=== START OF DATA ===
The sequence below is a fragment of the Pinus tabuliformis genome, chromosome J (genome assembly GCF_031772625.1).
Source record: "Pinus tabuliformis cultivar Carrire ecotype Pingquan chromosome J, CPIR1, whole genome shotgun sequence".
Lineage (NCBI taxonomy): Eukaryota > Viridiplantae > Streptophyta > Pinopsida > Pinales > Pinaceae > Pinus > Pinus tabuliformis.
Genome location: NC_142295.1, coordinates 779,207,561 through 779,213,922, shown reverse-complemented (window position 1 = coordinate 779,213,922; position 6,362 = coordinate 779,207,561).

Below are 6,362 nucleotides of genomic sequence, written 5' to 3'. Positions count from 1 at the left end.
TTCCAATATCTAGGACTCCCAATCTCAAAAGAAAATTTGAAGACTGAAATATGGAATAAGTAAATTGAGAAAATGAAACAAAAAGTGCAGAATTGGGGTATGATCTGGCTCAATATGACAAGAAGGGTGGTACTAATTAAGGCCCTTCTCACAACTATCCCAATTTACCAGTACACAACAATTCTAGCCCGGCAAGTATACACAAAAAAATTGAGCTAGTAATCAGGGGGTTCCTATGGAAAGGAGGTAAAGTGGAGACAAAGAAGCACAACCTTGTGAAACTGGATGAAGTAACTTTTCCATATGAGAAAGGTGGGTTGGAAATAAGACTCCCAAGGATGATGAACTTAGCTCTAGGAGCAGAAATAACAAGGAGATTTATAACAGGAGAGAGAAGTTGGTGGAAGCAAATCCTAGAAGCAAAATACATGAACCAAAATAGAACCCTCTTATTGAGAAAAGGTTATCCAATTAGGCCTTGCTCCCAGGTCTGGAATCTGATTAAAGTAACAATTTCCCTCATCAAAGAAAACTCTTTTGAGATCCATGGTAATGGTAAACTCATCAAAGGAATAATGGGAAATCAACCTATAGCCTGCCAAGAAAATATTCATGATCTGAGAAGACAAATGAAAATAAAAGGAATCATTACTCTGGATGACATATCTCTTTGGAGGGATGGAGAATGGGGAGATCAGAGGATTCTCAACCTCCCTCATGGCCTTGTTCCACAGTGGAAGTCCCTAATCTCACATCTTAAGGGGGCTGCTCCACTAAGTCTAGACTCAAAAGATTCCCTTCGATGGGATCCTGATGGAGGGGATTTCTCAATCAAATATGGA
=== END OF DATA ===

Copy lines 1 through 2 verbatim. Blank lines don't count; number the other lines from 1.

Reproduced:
The sequence below is a fragment of the Pinus tabuliformis genome, chromosome J (genome assembly GCF_031772625.1).
Source record: "Pinus tabuliformis cultivar Carrire ecotype Pingquan chromosome J, CPIR1, whole genome shotgun sequence".